Artists are frequently inspired by land — be it painter Robert S. Duncanson’s renditions of American landscapes, or William Kentridge’s subversions of colonial-era British paintings depicting African vistas. Some artists, though, have preferred to work directly with the land, creating structures that sit on landscapes, or carving into the land itself. This art style — formally termed as Land Art — gained prominence in 1960s and 70s United States, in the context of the rise of the environmental movement amidst civil rights and antiwar protests, and as artists looked to separate themselves from the art market.
Large conceptual gestures were made by sculpting into the landscape one way or another, by artists such as Walter De Maria — whose 1977 Lightning Field featured 400 stainless steel poles installed in a grid in a New Mexico desert; or by Nancy Holt, who positioned four hollow concrete cylinders to frame the sun in the northwestern American state of Utah. These works, as much as they are artistic explorations, can also be viewed as architectural experiments. With Land Art, the contested line that determines what is “art” and what is “architecture” can get extremely blurred.
Defining architecture in relation to art, or vice-versa, is a difficult affair. A commonly-held viewpoint is that while art can be produced only for its creative sake, architecture has a mandatory functional element, responding to site-specific or client-specific constraints. Looking at the work of artist duo Christo and Jean-Claude, for instance, this distinction with reference to Land Art is tricky to navigate. Their 2016 The Floating Piers installation in Italy's Lake Iseo consisted of floating blocks wrapped in yellow fabric, anchored to the bottom of the lake to shape piers. The result of this project was a three-kilometer walkway that seemed to hover on the lake surface, intended to create the sensation of walking on water.
The Floating Piers is evidently an art installation — it was dismantled after sixteen days — but in many ways, the walkway is an architectural intervention on the nautical landscape. For the first time, someone would be able to walk from the town of Sulzano, to the island of Monte Isola, and onto the smaller Island of San Paolo. The walkway wrapped around the existing architectural context of an idle Franciscan convent on San Paolo, and a map charting the path of the walkway and the fabric is, in effect, an architectural site plan. The transparent link between architecture and Land Art is in the name of the latter — land. By virtue of being art sitting in a parcel of land in the landscape, Land Art interacts with the earth in the same way a building might, but also, much like a building, brings to the fore questions about land ownership. And again, much like a building, these large-scale installations can exploit land in harmful ways.
The American Land Artist Michael Heizer is one of the pioneering names of the Land Art movement, typically using the American West as a workspace to exhibit monumental sculptures made with earth-moving machines. His 2022 piece City is enormous in size — 0.80 km by 2.4 km — and is the culmination of a 50-year process. Composed of abstract forms made out of rock, concrete, and compacted dirt, the artwork is influenced by colossal architectural marvels of the past, drawing upon the scale of iconic sites such as Angkor Wat and Chichén Itzá. Located in a desert valley in rural Lincoln County in the U.S state of Nevada, City might be in a remote area, but this land is certainly not a blank canvas. City is a $40 million endeavor built on Paiute territory — one of four Indigenous tribes who have tribal lands in the Western American state. The context that City is built upon is violent — the land was seized from the tribe as part of the American colonial project in 1874. And, as was customary for the colonial project, the land was obtained without a treaty, with no compensation given to its residents.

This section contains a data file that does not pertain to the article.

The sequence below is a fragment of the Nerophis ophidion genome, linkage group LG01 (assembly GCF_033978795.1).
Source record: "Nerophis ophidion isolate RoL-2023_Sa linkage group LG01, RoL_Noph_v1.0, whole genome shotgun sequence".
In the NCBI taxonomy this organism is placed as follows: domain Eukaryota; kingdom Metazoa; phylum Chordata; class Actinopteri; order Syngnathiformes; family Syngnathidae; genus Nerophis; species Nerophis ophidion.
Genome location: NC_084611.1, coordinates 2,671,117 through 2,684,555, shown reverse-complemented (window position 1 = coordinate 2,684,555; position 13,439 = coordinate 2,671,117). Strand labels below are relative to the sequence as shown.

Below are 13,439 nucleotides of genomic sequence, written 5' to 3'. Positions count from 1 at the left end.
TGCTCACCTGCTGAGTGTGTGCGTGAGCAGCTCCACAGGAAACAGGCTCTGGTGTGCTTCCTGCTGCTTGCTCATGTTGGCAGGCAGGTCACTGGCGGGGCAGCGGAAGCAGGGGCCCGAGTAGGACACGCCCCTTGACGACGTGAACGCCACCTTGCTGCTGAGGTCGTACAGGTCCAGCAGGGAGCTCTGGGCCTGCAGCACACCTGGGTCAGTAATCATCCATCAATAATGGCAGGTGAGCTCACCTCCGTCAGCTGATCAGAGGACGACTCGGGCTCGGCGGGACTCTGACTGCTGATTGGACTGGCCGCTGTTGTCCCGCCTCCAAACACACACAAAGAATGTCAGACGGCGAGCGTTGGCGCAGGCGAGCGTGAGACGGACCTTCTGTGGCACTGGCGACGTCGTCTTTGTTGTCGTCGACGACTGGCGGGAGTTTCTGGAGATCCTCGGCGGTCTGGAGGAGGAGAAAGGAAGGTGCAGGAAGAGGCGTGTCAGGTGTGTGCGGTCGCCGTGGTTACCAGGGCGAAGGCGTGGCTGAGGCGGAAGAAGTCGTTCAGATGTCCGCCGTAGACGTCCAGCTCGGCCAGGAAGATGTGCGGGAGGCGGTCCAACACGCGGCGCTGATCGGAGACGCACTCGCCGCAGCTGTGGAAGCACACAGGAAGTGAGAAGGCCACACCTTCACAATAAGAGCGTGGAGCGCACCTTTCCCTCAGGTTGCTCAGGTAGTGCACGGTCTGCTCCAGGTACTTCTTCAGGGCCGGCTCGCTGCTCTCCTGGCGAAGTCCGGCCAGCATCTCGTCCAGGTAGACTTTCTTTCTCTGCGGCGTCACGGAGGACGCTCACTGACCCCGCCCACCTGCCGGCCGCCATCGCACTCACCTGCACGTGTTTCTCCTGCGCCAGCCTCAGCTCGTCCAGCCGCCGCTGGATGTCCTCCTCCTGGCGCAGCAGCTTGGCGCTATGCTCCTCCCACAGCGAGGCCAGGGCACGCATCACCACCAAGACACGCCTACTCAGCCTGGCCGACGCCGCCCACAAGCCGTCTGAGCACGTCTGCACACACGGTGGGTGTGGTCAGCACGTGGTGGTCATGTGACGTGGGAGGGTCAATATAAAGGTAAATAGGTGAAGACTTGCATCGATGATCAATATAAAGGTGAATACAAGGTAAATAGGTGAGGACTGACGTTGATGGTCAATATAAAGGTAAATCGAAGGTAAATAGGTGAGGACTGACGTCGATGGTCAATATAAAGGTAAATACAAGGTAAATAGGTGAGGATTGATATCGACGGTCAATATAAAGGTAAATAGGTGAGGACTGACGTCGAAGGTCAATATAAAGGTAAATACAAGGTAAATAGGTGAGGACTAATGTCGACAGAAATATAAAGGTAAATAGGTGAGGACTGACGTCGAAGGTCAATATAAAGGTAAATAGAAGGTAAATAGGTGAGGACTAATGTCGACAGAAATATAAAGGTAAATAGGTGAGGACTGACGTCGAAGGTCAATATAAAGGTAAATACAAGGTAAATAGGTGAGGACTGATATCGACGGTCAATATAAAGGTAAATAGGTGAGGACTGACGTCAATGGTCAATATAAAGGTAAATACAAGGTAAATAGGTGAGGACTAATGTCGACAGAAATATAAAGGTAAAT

Far from being on an impartial, vacant site, Heizer’s career-defining piece, which mobilized an enormous amount of resources to realize, is situated in a context that is backdropped by modern Indigenous lands being more vulnerable to the effects of climate change — facing reduced rainfall and extreme heat, this a direct consequence of forced relocation by settlers to land considered less valuable.
This contentious relationship with land, of course, is also visible from an architectural viewpoint. The 1930 Art Deco-style Cathédrale Sacré-Coeur, in the Moroccan city of Casablanca, is a Modernist landmark today, but it was constructed to take center stage in the colonial segment of the city, as the French 1914 urban plan saw Casablanca’s land demarcated by boulevards and parks that racially segregated the city. In more recent times, we have seen indigenous rights groups attempt to thwart the construction of Amazon’s 70,000 square-meter Africa headquarters — to be built on land sacred to Khoisan tribes.
When does land art become architecture? It is hard to say. Perhaps the common thread most clearly lies in a historic and contemporary truth — that land is not neutral.